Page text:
I’d love to say that “Sullivan & Son” is a post-modern creation that borrows from a number of classic sitcoms to form a unique, newfangled something. The TBS comedy, from executive producer Vince Vaughn among others, knits together large swatches of “Everybody Loves Raymond,” “All in the Family,” and, most especially, “Cheers,” since it’s set in a bar where everybody knows everybody else’s name, as well as their favorite drink and their sexual proclivities. Then I could say that the show, which premieres with back-to-back episodes tonight at 10, is a witty comment on the age of YouTube mash-ups and an homage to TV’s past. And then I could feel a little clever.
But all I can say about “Sullivan & Son” is that it’s a contrived sitcom with nothing original or new to offer. It’s one of those half-hours manufactured from used material that has no reason to exist except as a vehicle for easy, predictable one-liners and hackneyed characters. The unambitious writers, including the show’s star, Steve Byrne, don’t try to reinvent their familiar ingredients. They just add a dollop of lard to a bunch of old beans and refry them to within an inch of their little oval lives.
SULLIVAN & SON
The setup has Byrne’s Steve Sullivan as a corporate New York lawyer who moves back to Pittsburgh to take over his parent’s blue-collar pub. In the process, he loses his snooty urban girlfriend and gets back in touch with his roots and his family, including his envious sister, Susan (Vivian Bang), his Korean-born mother Ok Cha (Jodi Long), and his Irish-American dad, Jack (Dan Lauria). Don’t worry about Steve’s romantic life, there’s a former sweetheart hanging around, Melanie (Valerie Azlynn), with whom he is bound to be flirting with and frustrated by for the duration of the series. They’ll be on again, then off again, then on again,.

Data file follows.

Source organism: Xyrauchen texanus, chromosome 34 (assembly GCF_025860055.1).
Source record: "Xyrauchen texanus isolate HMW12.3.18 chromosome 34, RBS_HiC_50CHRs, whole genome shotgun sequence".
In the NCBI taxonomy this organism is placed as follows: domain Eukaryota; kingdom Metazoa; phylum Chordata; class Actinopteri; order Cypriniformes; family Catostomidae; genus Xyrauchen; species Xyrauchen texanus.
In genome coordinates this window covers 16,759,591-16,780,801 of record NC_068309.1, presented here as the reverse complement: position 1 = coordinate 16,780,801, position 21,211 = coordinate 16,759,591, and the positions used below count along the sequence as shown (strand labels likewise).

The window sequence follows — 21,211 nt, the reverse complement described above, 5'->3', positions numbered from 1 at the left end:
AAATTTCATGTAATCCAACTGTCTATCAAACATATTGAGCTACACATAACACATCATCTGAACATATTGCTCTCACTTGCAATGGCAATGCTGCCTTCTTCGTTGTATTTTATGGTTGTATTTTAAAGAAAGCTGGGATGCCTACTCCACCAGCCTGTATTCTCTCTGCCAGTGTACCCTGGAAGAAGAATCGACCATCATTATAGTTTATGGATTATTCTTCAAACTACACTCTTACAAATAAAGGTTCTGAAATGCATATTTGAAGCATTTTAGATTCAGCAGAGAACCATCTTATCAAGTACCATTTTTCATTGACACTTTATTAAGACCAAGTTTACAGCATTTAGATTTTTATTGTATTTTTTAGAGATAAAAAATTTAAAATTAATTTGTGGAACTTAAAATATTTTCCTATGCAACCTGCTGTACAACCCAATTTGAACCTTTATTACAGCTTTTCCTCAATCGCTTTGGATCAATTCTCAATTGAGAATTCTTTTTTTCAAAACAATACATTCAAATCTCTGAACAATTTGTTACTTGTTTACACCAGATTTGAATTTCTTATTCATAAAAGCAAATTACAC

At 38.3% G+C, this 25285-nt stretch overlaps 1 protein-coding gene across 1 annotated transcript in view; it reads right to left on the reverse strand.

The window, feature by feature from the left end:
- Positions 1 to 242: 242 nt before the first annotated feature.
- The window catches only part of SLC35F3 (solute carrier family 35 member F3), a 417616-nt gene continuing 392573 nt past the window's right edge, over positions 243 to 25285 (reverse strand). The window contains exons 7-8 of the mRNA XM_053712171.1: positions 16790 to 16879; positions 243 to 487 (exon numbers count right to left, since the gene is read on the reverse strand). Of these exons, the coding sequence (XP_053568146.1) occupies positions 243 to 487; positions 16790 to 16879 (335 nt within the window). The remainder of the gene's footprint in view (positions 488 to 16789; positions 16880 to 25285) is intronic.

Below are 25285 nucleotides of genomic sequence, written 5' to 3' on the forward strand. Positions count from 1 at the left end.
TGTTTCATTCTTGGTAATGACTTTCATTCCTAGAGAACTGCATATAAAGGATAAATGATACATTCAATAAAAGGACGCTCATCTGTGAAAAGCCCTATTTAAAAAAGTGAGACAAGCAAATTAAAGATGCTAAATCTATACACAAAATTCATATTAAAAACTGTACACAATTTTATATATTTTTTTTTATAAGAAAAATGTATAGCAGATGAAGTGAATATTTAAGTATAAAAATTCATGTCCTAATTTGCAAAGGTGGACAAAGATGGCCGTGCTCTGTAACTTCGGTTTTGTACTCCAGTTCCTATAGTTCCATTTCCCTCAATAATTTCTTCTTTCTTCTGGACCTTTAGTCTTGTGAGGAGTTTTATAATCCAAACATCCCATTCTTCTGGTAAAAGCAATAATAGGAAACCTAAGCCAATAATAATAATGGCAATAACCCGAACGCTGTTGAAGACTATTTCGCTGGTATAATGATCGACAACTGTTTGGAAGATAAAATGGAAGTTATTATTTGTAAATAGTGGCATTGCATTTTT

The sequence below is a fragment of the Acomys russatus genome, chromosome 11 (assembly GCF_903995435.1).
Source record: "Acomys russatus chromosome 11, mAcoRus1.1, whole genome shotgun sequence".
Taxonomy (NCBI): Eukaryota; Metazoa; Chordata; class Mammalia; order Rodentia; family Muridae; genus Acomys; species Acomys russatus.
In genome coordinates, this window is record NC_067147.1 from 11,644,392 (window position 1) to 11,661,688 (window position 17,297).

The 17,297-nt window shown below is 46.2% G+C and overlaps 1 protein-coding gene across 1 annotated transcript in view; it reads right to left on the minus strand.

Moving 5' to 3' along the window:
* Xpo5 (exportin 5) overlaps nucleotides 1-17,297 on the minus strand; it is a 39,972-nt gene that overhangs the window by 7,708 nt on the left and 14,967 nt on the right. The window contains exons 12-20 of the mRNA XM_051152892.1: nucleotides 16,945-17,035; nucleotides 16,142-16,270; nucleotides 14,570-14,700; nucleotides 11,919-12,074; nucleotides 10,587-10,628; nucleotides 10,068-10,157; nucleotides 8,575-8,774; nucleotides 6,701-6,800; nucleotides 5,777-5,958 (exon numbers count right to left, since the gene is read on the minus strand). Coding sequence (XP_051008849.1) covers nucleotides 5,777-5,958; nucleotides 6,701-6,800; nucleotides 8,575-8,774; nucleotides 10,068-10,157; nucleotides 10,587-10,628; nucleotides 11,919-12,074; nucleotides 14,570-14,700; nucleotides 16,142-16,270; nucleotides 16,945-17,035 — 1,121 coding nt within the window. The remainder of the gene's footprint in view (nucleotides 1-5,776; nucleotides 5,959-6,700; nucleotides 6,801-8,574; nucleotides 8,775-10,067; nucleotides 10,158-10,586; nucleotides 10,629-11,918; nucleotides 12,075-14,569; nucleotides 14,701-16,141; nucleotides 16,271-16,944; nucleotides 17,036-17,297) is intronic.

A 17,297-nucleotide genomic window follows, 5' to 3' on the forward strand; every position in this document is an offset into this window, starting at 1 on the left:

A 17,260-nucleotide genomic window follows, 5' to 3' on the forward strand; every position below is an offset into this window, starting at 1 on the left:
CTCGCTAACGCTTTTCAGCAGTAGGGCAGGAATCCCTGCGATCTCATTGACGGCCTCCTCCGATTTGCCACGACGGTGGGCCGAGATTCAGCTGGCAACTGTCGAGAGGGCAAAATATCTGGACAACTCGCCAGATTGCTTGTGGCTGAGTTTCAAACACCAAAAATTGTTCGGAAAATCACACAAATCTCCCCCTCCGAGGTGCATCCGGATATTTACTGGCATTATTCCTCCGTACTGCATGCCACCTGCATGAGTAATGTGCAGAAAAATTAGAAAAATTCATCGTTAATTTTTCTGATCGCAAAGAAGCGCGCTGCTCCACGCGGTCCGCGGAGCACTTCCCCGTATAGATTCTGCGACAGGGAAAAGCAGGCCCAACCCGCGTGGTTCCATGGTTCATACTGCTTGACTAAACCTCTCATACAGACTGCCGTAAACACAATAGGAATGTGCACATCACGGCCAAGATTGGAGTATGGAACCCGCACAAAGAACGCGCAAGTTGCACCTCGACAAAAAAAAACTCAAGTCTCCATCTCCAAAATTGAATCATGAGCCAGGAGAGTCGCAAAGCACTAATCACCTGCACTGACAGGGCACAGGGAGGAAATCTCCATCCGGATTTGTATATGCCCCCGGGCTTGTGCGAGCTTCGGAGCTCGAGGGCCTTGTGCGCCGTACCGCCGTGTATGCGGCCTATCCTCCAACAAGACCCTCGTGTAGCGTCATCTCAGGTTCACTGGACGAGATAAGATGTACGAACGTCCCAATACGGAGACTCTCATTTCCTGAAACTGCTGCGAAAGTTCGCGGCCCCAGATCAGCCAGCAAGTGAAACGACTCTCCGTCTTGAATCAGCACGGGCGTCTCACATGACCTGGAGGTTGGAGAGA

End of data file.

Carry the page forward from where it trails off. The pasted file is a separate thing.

The other regulars at the bar are stupid, offensive, obsessed with sex, or always drunk, but we gotta love ‘em, right? Right? Hank (Brian Doyle-Murray) is The Offensive One, the Archie Bunker of the gang. Everything he says is politically incorrect. No really, every single thing he says is politically incorrect. He’s not correct, when it comes to being political. Reminiscing about the old days, Hank says, “Then the Italians moved in and we all thought, uh-oh, there goes the neighborhood, but Jack said, ‘Hank, simmer down, technically Italians are white people too.’ . . . Then the coloreds moved in.”
Carol (Christine Ebersole) is The Slutty Drunk. Everything she says reminds us that she’s loose and juiced. Recalling her pregnancy by a man she can’t remember, she says, “For nine months I did not touch a drop of liquid. I mean, thank god for weed, right?” Everything sister Susan says is about how everybody loves Steve more than her, and everything Steve’s thick best friend Owen (Owen Benjamin) says is dumb and dumber.
The character types and their jokes are hammered home over and over again. Byrne is a likable presence, and so is Benjamin; but I wish they were friends in a show with a little more dimension. This sitcom about a guy who passed the bar, then bought and started working at a bar, definitely does not raise the bar.